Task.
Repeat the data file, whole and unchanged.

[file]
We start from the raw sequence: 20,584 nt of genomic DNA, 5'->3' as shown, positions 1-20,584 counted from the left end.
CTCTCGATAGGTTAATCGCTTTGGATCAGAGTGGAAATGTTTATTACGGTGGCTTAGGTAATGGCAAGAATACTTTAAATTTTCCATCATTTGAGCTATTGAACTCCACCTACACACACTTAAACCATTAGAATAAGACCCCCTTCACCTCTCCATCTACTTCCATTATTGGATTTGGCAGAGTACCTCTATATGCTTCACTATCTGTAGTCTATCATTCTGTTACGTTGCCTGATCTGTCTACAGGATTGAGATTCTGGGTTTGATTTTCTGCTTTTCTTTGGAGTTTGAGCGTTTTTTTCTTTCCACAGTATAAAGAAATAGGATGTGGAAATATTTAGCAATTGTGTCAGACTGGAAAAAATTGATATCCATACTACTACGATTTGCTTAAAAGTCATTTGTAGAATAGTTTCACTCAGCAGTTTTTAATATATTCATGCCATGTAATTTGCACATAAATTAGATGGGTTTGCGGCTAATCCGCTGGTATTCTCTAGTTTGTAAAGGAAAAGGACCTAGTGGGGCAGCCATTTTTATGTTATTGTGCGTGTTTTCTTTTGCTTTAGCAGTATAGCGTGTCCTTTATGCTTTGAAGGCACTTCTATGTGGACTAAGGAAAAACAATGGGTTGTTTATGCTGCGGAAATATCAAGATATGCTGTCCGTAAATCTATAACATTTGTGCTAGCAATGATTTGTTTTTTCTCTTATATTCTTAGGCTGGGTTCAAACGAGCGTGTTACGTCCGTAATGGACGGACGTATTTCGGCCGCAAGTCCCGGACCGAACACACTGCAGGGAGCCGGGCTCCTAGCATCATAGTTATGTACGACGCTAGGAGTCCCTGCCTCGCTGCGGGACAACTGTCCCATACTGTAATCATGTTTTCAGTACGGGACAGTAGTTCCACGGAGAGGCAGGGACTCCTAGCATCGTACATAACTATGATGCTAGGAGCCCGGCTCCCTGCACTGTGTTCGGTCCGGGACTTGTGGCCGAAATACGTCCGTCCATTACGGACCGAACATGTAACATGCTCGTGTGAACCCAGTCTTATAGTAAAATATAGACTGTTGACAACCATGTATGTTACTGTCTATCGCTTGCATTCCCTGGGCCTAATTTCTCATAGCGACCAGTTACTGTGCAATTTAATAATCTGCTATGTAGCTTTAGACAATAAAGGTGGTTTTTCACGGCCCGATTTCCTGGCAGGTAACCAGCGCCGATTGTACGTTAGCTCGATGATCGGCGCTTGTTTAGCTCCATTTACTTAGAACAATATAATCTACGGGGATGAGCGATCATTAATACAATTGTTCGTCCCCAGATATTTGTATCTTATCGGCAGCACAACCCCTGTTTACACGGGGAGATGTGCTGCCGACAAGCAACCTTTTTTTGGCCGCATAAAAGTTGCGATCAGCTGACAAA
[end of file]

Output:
We start from the raw sequence: 20,584 nt of genomic DNA, 5'->3' as shown, positions 1-20,584 counted from the left end.
CTCTCGATAGGTTAATCGCTTTGGATCAGAGTGGAAATGTTTATTACGGTGGCTTAGGTAATGGCAAGAATACTTTAAATTTTCCATCATTTGAGCTATTGAACTCCACCTACACACACTTAAACCATTAGAATAAGACCCCCTTCACCTCTCCATCTACTTCCATTATTGGATTTGGCAGAGTACCTCTATATGCTTCACTATCTGTAGTCTATCATTCTGTTACGTTGCCTGATCTGTCTACAGGATTGAGATTCTGGGTTTGATTTTCTGCTTTTCTTTGGAGTTTGAGCGTTTTTTTCTTTCCACAGTATAAAGAAATAGGATGTGGAAATATTTAGCAATTGTGTCAGACTGGAAAAAATTGATATCCATACTACTACGATTTGCTTAAAAGTCATTTGTAGAATAGTTTCACTCAGCAGTTTTTAATATATTCATGCCATGTAATTTGCACATAAATTAGATGGGTTTGCGGCTAATCCGCTGGTATTCTCTAGTTTGTAAAGGAAAAGGACCTAGTGGGGCAGCCATTTTTATGTTATTGTGCGTGTTTTCTTTTGCTTTAGCAGTATAGCGTGTCCTTTATGCTTTGAAGGCACTTCTATGTGGACTAAGGAAAAACAATGGGTTGTTTATGCTGCGGAAATATCAAGATATGCTGTCCGTAAATCTATAACATTTGTGCTAGCAATGATTTGTTTTTTCTCTTATATTCTTAGGCTGGGTTCAAACGAGCGTGTTACGTCCGTAATGGACGGACGTATTTCGGCCGCAAGTCCCGGACCGAACACACTGCAGGGAGCCGGGCTCCTAGCATCATAGTTATGTACGACGCTAGGAGTCCCTGCCTCGCTGCGGGACAACTGTCCCATACTGTAATCATGTTTTCAGTACGGGACAGTAGTTCCACGGAGAGGCAGGGACTCCTAGCATCGTACATAACTATGATGCTAGGAGCCCGGCTCCCTGCACTGTGTTCGGTCCGGGACTTGTGGCCGAAATACGTCCGTCCATTACGGACCGAACATGTAACATGCTCGTGTGAACCCAGTCTTATAGTAAAATATAGACTGTTGACAACCATGTATGTTACTGTCTATCGCTTGCATTCCCTGGGCCTAATTTCTCATAGCGACCAGTTACTGTGCAATTTAATAATCTGCTATGTAGCTTTAGACAATAAAGGTGGTTTTTCACGGCCCGATTTCCTGGCAGGTAACCAGCGCCGATTGTACGTTAGCTCGATGATCGGCGCTTGTTTAGCTCCATTTACTTAGAACAATATAATCTACGGGGATGAGCGATCATTAATACAATTGTTCGTCCCCAGATATTTGTATCTTATCGGCAGCACAACCCCTGTTTACACGGGGAGATGTGCTGCCGACAAGCAACCTTTTTTTGGCCGCATAAAAGTTGCGATCAGCTGACAAA